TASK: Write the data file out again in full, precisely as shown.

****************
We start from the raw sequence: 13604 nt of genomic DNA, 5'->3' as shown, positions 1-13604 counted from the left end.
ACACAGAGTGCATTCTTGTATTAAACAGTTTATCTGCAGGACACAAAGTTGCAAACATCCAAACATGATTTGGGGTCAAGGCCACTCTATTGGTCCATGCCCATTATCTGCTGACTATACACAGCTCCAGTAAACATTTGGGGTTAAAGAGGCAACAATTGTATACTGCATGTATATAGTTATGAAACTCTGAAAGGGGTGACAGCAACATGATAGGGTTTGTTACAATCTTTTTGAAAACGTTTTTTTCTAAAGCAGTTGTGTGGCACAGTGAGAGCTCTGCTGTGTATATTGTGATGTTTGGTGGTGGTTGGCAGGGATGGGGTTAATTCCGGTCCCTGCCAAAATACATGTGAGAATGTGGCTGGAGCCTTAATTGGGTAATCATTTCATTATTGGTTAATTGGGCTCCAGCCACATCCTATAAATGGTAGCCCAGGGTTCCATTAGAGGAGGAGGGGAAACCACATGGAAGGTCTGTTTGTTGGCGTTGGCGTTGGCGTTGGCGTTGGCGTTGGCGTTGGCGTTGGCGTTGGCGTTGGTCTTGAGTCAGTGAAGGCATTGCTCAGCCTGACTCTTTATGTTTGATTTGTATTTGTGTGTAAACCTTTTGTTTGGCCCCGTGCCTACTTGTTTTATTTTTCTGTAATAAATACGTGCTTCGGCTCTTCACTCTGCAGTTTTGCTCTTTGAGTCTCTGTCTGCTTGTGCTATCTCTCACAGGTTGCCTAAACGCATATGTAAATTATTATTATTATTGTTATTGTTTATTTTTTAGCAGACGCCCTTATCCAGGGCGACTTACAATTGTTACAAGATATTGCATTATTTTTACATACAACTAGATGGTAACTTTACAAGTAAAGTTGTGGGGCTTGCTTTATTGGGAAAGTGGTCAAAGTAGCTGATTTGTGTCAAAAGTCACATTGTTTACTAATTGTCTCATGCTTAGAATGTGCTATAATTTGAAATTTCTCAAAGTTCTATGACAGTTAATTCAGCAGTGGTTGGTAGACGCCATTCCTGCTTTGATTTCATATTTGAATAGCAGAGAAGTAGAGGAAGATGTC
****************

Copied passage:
We start from the raw sequence: 13604 nt of genomic DNA, 5'->3' as shown, positions 1-13604 counted from the left end.
ACACAGAGTGCATTCTTGTATTAAACAGTTTATCTGCAGGACACAAAGTTGCAAACATCCAAACATGATTTGGGGTCAAGGCCACTCTATTGGTCCATGCCCATTATCTGCTGACTATACACAGCTCCAGTAAACATTTGGGGTTAAAGAGGCAACAATTGTATACTGCATGTATATAGTTATGAAACTCTGAAAGGGGTGACAGCAACATGATAGGGTTTGTTACAATCTTTTTGAAAACGTTTTTTTCTAAAGCAGTTGTGTGGCACAGTGAGAGCTCTGCTGTGTATATTGTGATGTTTGGTGGTGGTTGGCAGGGATGGGGTTAATTCCGGTCCCTGCCAAAATACATGTGAGAATGTGGCTGGAGCCTTAATTGGGTAATCATTTCATTATTGGTTAATTGGGCTCCAGCCACATCCTATAAATGGTAGCCCAGGGTTCCATTAGAGGAGGAGGGGAAACCACATGGAAGGTCTGTTTGTTGGCGTTGGCGTTGGCGTTGGCGTTGGCGTTGGCGTTGGCGTTGGCGTTGGCGTTGGTCTTGAGTCAGTGAAGGCATTGCTCAGCCTGACTCTTTATGTTTGATTTGTATTTGTGTGTAAACCTTTTGTTTGGCCCCGTGCCTACTTGTTTTATTTTTCTGTAATAAATACGTGCTTCGGCTCTTCACTCTGCAGTTTTGCTCTTTGAGTCTCTGTCTGCTTGTGCTATCTCTCACAGGTTGCCTAAACGCATATGTAAATTATTATTATTATTGTTATTGTTTATTTTTTAGCAGACGCCCTTATCCAGGGCGACTTACAATTGTTACAAGATATTGCATTATTTTTACATACAACTAGATGGTAACTTTACAAGTAAAGTTGTGGGGCTTGCTTTATTGGGAAAGTGGTCAAAGTAGCTGATTTGTGTCAAAAGTCACATTGTTTACTAATTGTCTCATGCTTAGAATGTGCTATAATTTGAAATTTCTCAAAGTTCTATGACAGTTAATTCAGCAGTGGTTGGTAGACGCCATTCCTGCTTTGATTTCATATTTGAATAGCAGAGAAGTAGAGGAAGATGTC